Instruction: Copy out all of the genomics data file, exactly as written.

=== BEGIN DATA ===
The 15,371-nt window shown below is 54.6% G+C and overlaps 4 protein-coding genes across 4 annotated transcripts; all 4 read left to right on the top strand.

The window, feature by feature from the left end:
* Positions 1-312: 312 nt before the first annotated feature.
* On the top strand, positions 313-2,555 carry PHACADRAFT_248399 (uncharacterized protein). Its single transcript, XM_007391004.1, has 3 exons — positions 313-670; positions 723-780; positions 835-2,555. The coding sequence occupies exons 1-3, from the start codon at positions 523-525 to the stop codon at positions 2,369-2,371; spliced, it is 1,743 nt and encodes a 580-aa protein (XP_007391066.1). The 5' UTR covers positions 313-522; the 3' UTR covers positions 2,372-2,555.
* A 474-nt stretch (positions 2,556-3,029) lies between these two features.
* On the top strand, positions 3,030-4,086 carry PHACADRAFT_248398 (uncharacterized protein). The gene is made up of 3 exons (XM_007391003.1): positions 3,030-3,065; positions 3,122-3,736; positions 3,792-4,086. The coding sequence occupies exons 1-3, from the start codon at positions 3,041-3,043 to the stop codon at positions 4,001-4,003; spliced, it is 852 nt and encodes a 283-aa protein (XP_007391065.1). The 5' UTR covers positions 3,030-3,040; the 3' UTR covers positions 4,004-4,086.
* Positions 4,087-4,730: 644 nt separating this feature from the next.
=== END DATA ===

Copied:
The 15,371-nt window shown below is 54.6% G+C and overlaps 4 protein-coding genes across 4 annotated transcripts; all 4 read left to right on the top strand.

The window, feature by feature from the left end:
* Positions 1-312: 312 nt before the first annotated feature.
* On the top strand, positions 313-2,555 carry PHACADRAFT_248399 (uncharacterized protein). Its single transcript, XM_007391004.1, has 3 exons — positions 313-670; positions 723-780; positions 835-2,555. The coding sequence occupies exons 1-3, from the start codon at positions 523-525 to the stop codon at positions 2,369-2,371; spliced, it is 1,743 nt and encodes a 580-aa protein (XP_007391066.1). The 5' UTR covers positions 313-522; the 3' UTR covers positions 2,372-2,555.
* A 474-nt stretch (positions 2,556-3,029) lies between these two features.
* On the top strand, positions 3,030-4,086 carry PHACADRAFT_248398 (uncharacterized protein). The gene is made up of 3 exons (XM_007391003.1): positions 3,030-3,065; positions 3,122-3,736; positions 3,792-4,086. The coding sequence occupies exons 1-3, from the start codon at positions 3,041-3,043 to the stop codon at positions 4,001-4,003; spliced, it is 852 nt and encodes a 283-aa protein (XP_007391065.1). The 5' UTR covers positions 3,030-3,040; the 3' UTR covers positions 4,004-4,086.
* Positions 4,087-4,730: 644 nt separating this feature from the next.